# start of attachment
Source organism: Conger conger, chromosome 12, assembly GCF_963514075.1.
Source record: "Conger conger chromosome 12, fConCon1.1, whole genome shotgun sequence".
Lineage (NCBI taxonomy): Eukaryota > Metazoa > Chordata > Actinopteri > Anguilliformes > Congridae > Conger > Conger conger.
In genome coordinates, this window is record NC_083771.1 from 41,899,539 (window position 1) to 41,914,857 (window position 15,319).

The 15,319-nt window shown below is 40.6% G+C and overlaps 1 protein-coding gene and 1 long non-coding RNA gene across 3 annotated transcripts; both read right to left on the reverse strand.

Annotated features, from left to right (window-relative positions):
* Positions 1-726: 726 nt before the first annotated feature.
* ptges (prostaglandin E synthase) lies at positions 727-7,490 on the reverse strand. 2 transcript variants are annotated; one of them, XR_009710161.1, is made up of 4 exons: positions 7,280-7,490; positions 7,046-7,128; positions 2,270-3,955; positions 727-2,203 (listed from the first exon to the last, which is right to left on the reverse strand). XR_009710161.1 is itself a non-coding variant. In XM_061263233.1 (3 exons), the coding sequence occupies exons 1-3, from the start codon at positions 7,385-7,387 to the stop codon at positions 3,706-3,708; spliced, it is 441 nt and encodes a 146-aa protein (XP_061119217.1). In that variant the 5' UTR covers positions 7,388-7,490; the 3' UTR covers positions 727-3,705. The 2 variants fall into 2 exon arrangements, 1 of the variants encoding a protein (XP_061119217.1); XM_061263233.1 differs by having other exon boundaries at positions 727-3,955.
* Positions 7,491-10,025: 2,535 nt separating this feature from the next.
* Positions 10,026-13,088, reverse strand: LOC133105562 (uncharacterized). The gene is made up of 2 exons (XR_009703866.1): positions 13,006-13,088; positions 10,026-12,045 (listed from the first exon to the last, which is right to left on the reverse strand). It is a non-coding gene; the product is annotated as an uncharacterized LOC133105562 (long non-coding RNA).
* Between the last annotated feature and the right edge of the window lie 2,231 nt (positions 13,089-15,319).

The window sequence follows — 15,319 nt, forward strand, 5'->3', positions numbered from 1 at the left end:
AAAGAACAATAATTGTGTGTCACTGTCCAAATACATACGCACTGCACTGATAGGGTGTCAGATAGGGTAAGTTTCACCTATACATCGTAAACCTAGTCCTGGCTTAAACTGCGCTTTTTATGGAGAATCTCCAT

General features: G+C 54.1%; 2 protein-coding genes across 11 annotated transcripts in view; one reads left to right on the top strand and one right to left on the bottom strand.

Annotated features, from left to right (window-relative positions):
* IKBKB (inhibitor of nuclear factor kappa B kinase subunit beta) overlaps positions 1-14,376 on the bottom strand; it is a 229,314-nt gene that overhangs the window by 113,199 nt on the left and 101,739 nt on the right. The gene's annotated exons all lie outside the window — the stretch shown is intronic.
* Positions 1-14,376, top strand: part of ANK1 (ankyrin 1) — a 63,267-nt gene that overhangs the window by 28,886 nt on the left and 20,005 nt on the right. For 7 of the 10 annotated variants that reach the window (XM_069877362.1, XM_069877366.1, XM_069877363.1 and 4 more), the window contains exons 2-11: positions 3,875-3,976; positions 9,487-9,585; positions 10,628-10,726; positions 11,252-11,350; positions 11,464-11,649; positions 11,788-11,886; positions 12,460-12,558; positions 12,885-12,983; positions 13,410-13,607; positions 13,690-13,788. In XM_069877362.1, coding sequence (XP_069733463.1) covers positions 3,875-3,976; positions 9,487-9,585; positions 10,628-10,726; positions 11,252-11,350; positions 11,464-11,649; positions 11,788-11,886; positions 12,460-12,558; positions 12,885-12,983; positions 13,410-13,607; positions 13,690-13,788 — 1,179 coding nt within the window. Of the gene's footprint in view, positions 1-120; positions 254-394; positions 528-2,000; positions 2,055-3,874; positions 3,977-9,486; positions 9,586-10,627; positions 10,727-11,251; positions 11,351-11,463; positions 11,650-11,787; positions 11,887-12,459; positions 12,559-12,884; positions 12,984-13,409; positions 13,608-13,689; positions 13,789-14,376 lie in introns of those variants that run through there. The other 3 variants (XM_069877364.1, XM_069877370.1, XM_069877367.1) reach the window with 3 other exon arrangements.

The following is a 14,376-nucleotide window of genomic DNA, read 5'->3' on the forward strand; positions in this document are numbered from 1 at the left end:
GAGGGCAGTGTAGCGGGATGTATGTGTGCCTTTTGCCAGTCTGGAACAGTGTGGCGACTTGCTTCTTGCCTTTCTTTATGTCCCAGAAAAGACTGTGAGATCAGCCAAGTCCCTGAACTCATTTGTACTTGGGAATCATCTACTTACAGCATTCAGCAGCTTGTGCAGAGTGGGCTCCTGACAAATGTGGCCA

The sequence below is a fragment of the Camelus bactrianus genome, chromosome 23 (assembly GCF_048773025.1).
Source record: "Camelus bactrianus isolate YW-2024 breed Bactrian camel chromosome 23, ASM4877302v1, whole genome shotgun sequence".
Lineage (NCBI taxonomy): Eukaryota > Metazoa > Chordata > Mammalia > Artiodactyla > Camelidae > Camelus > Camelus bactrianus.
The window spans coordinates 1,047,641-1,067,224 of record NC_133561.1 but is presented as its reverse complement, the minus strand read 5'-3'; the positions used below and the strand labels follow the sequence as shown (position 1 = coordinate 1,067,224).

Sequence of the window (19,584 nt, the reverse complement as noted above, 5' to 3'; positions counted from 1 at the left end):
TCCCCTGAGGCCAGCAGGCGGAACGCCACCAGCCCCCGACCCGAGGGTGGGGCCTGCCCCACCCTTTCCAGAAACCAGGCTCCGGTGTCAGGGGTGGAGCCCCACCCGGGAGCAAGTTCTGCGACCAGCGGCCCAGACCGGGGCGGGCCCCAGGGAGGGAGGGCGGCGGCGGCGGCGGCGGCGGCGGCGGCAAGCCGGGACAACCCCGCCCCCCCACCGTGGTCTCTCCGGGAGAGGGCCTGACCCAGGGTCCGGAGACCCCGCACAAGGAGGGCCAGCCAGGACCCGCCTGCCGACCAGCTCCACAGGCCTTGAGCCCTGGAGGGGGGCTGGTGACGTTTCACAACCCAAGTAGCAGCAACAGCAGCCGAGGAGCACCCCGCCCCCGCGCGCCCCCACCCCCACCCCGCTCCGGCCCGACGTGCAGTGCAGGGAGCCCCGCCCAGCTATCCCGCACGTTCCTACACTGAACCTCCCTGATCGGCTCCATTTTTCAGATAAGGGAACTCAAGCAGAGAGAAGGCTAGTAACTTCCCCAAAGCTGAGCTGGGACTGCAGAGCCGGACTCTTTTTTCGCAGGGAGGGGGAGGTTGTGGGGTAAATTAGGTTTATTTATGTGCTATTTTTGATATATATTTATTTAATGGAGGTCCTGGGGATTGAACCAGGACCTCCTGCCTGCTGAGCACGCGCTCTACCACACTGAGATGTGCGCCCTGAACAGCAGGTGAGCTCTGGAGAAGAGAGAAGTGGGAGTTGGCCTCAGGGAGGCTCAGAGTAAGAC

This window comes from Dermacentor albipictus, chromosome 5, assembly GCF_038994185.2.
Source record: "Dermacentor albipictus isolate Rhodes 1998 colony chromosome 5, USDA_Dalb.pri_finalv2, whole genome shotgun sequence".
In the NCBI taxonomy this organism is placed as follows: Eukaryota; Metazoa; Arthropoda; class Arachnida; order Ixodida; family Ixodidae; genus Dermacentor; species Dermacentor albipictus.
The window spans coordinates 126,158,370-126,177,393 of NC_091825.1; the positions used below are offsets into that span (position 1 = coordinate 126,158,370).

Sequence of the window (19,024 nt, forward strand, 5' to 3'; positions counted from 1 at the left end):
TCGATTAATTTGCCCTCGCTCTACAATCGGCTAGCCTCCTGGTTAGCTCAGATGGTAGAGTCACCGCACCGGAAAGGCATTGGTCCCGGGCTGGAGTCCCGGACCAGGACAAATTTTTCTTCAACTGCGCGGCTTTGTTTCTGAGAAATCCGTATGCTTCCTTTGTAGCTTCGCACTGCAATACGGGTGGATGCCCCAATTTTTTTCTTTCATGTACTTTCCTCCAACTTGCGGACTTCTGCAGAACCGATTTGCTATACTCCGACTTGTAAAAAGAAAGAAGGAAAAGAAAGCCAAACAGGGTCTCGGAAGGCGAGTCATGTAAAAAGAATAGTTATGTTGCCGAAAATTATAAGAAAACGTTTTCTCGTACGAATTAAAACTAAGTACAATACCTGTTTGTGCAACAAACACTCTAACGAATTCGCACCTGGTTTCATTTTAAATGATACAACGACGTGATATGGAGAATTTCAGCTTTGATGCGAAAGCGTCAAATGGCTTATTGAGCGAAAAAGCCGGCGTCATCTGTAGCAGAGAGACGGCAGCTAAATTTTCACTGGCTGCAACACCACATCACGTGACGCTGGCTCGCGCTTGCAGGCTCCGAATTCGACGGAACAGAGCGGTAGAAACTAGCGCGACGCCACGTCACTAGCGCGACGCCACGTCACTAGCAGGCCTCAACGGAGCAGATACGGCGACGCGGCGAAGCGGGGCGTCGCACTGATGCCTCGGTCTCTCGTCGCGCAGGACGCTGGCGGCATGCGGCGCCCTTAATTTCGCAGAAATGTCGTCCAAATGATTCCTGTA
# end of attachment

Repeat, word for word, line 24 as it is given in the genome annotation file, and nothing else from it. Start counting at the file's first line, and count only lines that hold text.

Sequence of the window (19,584 nt, the reverse complement as noted above, 5' to 3'; positions counted from 1 at the left end):